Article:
European manufacturers often built two-door station wagons in the post-war period for the compact class, and not four-door models, a practice that continued at Ford (amongst others) with its Escort Mk III, for example, well into the 1980s. Usually, by that time, manufacturers created four-door models.

1972 Citroën DS Break

Japanese manufacturers did not value station wagons highly until very recently. For many years, models sold as well-appointed station wagons in export markets were sold as utilitarian "van" models in the home market. This explains why station wagons were not updated for consecutive generations in a model's life in Japan: for instance, while a sedan might have a model life of four years, the wagon was expected to serve eight — the 1979 Toyota Corolla (built until 1987), and the 1987 Mazda Capella (built until 1996) are examples of this. The Nissan Avenir is an example of a model that began its life as a utility vehicle, and became a well equipped passenger car in the 1990s.

In Australia and New Zealand, the most popular station wagons are the large Ford Falcon and Holden Commodore models. These are usually built on a longer wheelbase compared to their sedan counterparts, though they share the same door skins, leading to a slightly unusual appearance with the rear door not reaching all the way to the rear wheel arch. Mitsubishi's Australian subsidiary designed wagon versions of its Magna and Verada for the local market, although it no longer offers a large wagon. Similarly, Toyota no longer offers a wagon version of the Camry.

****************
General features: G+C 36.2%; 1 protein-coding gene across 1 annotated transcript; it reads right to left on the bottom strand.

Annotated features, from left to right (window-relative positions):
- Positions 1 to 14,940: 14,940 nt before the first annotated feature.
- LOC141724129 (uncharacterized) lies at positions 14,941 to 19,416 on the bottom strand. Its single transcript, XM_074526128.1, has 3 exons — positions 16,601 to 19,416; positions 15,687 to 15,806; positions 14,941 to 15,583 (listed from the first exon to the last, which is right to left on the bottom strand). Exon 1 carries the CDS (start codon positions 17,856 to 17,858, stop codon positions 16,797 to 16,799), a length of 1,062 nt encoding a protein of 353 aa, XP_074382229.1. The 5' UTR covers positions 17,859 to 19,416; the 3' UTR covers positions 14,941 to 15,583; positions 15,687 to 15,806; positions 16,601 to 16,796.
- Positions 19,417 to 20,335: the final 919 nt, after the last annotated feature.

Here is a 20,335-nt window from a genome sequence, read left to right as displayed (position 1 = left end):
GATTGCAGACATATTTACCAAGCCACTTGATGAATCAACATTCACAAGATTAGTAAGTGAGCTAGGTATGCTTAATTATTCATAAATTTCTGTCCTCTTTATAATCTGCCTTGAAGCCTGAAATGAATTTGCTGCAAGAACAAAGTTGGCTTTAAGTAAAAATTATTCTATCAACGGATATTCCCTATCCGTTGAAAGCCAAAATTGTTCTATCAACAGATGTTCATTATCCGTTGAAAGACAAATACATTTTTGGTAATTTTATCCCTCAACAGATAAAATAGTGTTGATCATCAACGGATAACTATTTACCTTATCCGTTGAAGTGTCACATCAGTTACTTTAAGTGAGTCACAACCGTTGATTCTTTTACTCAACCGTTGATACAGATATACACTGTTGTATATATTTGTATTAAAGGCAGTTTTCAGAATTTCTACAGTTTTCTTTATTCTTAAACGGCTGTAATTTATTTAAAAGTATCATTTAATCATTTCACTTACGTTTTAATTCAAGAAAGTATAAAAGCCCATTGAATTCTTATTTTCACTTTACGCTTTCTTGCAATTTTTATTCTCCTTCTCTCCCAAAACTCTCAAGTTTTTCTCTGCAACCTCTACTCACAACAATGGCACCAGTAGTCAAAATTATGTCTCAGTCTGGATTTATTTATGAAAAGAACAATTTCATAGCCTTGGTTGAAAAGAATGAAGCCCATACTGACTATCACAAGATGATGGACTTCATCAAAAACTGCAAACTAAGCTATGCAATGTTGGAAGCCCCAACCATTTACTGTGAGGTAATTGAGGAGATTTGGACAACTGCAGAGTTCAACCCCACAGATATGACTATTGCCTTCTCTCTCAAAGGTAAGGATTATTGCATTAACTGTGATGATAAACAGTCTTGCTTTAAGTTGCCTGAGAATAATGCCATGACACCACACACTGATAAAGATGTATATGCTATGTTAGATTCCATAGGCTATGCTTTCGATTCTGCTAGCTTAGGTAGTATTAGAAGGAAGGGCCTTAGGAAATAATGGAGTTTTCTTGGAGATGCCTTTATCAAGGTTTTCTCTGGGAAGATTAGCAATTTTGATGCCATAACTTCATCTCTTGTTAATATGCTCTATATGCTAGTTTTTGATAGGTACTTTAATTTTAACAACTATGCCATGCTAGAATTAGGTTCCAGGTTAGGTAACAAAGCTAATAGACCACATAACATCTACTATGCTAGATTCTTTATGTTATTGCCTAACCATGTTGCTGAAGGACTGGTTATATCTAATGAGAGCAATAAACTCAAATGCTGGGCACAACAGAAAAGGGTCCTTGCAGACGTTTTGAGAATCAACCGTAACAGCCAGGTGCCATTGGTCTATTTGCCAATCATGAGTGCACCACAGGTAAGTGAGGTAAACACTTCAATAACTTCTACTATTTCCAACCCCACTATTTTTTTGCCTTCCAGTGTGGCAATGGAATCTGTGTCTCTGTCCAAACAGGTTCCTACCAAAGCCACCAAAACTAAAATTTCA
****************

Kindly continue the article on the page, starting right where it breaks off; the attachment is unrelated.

Smaller wagons have declined in popularity, in comparison with Europe, although they have traditionally been more popular in New Zealand than in Australia. For example, the Ford Telstar was offered as a wagon in New Zealand, but not Australia, even though the mechanically identical Mazda 626 was sold in both countries.

Tailgate evolution

1963 Studebaker Wagonaire
GM promotional image for the 1971 Pontiac Safari station wagon discusses and shows the workings of GM's innovative "clamshell" tailgate found on all of their full-size station wagons from 1971 to 1976.

The vast majority of modern station wagons have an upward-swinging, full-width, full-height rear door supported on gas struts, and a few also have a rear window that can be swung upward independently to load small items without opening the whole liftgate. Historically, however, many different designs have been used for access to the rear of car; the following summary concentrates on American models.

  • The earliest common style was an upward-swinging window combined with a downward swinging tailgate. Both were manually operated. This configuration generally prevailed from the earliest origins of the wagon bodystyle in the 1920s through the 1940s. It remained in use through 1960 on several models offered by Ford.
  • In the early 1950s, tailgates with hand-cranked roll-down rear windows began to appear. Chrysler is generally credited with the first of these in 1950. Later in the decade, electric power was applied to the tailgate window - it could be operated from the driver's seat, as well as by the keyhole in the rear door. By the early 1960s, this arrangement was becoming common on both full-size and compact wagons.